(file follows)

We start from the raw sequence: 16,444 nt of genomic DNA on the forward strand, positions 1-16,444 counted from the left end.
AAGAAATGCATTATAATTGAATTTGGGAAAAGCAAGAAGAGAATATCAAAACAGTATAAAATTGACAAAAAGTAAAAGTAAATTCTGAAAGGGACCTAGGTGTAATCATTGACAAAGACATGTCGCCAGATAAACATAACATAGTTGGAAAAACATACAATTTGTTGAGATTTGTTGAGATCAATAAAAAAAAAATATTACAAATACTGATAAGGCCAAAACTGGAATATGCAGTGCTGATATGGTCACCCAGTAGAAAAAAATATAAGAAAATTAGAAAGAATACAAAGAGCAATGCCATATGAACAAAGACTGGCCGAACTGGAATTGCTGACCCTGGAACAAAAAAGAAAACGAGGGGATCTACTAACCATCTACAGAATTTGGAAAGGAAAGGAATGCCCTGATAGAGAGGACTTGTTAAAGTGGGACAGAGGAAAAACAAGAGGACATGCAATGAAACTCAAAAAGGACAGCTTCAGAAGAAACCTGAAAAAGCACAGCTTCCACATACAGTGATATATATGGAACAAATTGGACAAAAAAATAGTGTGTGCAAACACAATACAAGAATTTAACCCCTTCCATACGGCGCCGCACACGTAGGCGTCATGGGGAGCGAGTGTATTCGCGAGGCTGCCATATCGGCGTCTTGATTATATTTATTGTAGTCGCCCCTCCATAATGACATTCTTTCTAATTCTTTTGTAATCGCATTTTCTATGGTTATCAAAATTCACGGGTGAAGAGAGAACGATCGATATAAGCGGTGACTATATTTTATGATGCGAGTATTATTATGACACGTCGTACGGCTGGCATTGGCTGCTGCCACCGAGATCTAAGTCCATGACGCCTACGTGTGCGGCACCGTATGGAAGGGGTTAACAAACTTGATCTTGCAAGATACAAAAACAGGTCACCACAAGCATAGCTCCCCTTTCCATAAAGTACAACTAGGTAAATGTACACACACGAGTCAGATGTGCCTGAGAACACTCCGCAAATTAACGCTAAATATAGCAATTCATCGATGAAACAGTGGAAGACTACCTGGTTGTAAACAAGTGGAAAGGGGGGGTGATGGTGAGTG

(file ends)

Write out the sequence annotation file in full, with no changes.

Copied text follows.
We start from the raw sequence: 16,444 nt of genomic DNA on the forward strand, positions 1-16,444 counted from the left end.
AAGAAATGCATTATAATTGAATTTGGGAAAAGCAAGAAGAGAATATCAAAACAGTATAAAATTGACAAAAAGTAAAAGTAAATTCTGAAAGGGACCTAGGTGTAATCATTGACAAAGACATGTCGCCAGATAAACATAACATAGTTGGAAAAACATACAATTTGTTGAGATTTGTTGAGATCAATAAAAAAAAAATATTACAAATACTGATAAGGCCAAAACTGGAATATGCAGTGCTGATATGGTCACCCAGTAGAAAAAAATATAAGAAAATTAGAAAGAATACAAAGAGCAATGCCATATGAACAAAGACTGGCCGAACTGGAATTGCTGACCCTGGAACAAAAAAGAAAACGAGGGGATCTACTAACCATCTACAGAATTTGGAAAGGAAAGGAATGCCCTGATAGAGAGGACTTGTTAAAGTGGGACAGAGGAAAAACAAGAGGACATGCAATGAAACTCAAAAAGGACAGCTTCAGAAGAAACCTGAAAAAGCACAGCTTCCACATACAGTGATATATATGGAACAAATTGGACAAAAAAATAGTGTGTGCAAACACAATACAAGAATTTAACCCCTTCCATACGGCGCCGCACACGTAGGCGTCATGGGGAGCGAGTGTATTCGCGAGGCTGCCATATCGGCGTCTTGATTATATTTATTGTAGTCGCCCCTCCATAATGACATTCTTTCTAATTCTTTTGTAATCGCATTTTCTATGGTTATCAAAATTCACGGGTGAAGAGAGAACGATCGATATAAGCGGTGACTATATTTTATGATGCGAGTATTATTATGACACGTCGTACGGCTGGCATTGGCTGCTGCCACCGAGATCTAAGTCCATGACGCCTACGTGTGCGGCACCGTATGGAAGGGGTTAACAAACTTGATCTTGCAAGATACAAAAACAGGTCACCACAAGCATAGCTCCCCTTTCCATAAAGTACAACTAGGTAAATGTACACACACGAGTCAGATGTGCCTGAGAACACTCCGCAAATTAACGCTAAATATAGCAATTCATCGATGAAACAGTGGAAGACTACCTGGTTGTAAACAAGTGGAAAGGGGGGGTGATGGTGAGTG